In Rwanda, instead, in the wake of genocide of hundreds of thousands of people, and given the absence of a strong and credible legal system, the country decided to pursue justice and reconciliation through Gacaca courts, based on traditional cultural communal law enforcement procedures. This resort to traditional systems has not been straightforward but it has been an essential step to promote coexistence.

The Rwandan case illustrates an increasing trend towards restorative justice, that is, an approach that puts more efforts in reconciling victim, perpetrator and community instead of only punishing the perpetrator. Timor Leste, Indonesia, Cambodia and other Asian conflict-affected countries have developed interesting experiences combining the formal legal system with traditional practices.


Economic reparation to victims is hugely controversial as it is difficult to draw a line between those who can and those who cannot claim financial compensation. The Philippines has experience in the case of almost 10,000 victims who filed a class suit against Marcos in 1986, and some sort of compensation is finally ready after more than 25 years. Germany has paid huge amounts of money to victims of the Nazi regime.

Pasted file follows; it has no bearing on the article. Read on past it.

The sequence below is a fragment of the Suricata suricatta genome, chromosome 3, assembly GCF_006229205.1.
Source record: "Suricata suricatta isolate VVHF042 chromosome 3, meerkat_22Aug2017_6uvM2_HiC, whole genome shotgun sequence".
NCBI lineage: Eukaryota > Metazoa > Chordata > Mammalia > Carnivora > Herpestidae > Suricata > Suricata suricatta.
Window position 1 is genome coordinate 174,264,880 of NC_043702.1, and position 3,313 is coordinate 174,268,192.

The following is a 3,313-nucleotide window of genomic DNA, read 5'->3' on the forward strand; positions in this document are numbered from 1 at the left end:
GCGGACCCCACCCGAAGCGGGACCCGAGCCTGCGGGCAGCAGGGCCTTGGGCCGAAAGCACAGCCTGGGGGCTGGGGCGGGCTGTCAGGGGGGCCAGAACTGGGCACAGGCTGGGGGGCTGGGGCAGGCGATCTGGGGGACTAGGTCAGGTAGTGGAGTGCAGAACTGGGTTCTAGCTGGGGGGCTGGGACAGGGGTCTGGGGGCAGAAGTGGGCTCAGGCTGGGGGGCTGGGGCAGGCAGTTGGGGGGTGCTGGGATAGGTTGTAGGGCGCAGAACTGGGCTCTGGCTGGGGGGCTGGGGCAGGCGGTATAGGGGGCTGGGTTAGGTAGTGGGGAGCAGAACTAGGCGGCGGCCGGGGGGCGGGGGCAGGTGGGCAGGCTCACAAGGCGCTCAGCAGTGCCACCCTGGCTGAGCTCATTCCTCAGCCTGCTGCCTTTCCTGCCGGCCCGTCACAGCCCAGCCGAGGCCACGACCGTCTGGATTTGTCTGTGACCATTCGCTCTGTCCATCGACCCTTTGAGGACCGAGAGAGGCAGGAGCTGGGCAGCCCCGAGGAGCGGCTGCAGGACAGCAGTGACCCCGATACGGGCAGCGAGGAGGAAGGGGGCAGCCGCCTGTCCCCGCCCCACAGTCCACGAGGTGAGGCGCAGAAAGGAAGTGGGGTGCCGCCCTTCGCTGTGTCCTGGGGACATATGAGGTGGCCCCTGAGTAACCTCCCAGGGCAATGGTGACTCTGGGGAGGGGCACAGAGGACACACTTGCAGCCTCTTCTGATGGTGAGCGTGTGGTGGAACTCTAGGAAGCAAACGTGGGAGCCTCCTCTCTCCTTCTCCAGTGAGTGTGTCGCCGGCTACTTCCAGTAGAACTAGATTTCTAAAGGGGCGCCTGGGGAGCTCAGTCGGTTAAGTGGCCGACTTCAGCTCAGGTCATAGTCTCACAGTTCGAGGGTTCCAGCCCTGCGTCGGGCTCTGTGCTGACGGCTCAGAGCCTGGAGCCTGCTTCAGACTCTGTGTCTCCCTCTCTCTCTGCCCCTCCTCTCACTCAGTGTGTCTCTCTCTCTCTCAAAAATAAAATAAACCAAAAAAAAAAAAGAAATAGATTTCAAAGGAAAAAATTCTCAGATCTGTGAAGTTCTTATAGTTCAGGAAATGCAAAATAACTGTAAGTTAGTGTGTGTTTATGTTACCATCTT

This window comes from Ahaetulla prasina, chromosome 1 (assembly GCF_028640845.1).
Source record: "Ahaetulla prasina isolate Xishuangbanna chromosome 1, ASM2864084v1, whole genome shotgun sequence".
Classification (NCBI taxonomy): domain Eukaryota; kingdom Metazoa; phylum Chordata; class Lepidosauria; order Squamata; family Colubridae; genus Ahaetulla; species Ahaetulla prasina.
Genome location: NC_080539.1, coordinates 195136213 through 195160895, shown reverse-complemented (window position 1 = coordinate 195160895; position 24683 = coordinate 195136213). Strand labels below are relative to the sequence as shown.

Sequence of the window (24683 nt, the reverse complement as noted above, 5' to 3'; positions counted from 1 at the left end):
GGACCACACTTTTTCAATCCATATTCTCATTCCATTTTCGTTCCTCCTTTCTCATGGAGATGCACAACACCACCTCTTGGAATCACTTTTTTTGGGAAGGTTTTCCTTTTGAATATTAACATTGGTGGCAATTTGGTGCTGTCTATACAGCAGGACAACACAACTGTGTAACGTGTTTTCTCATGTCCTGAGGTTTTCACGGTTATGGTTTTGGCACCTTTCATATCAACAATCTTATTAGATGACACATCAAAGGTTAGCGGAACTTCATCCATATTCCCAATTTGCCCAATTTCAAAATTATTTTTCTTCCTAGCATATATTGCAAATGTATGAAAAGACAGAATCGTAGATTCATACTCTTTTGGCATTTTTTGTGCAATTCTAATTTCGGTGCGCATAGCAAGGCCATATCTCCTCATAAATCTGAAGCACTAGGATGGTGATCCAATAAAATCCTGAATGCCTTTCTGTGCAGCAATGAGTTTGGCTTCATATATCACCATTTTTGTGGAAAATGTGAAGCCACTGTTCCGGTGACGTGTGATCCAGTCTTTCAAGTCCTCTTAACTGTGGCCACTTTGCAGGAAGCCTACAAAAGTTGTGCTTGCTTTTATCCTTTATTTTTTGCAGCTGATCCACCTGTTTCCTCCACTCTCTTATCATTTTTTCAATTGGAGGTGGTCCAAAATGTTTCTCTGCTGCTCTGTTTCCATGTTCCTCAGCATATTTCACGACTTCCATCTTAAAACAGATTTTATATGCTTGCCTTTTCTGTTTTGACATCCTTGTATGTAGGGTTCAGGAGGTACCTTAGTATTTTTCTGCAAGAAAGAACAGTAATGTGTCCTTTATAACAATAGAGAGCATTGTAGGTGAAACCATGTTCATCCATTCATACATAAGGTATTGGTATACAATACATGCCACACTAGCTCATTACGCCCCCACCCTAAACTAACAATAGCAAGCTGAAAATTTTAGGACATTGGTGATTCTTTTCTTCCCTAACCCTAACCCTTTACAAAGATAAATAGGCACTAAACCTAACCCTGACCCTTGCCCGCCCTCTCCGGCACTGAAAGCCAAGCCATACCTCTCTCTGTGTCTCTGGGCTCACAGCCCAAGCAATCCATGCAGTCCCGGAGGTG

Reparation can also take place though non-monetary means. Colombia approved a law to return land.to hundreds of thousands of peasants who have been forcibly displaced over the past decades.

There is also a growing trend for public apologies to provide moral compensation for victims and their descendants and to adjust the often romantic national narratives to the ugly realities of discrimination and violence. Over the past year former colonial powers, but also post-colonial governments such as Canada, New Zealand, Australia and Indonesia have apologized for abuses committed against their own people, usually the original inhabitants.


Generally a peace agreement includes the measures for a permanent settlement of the armed conflict, including structural reforms to strengthen democracy and the whole process of normalisation of weapons and combat forces and the support to conflict-affected communities. In the frame of transitional justice this process may need vetting procedures to avoid that those persons responsible for human rights violations enjoy or maintain access to positions of power in the security, the governance or the economic sectors.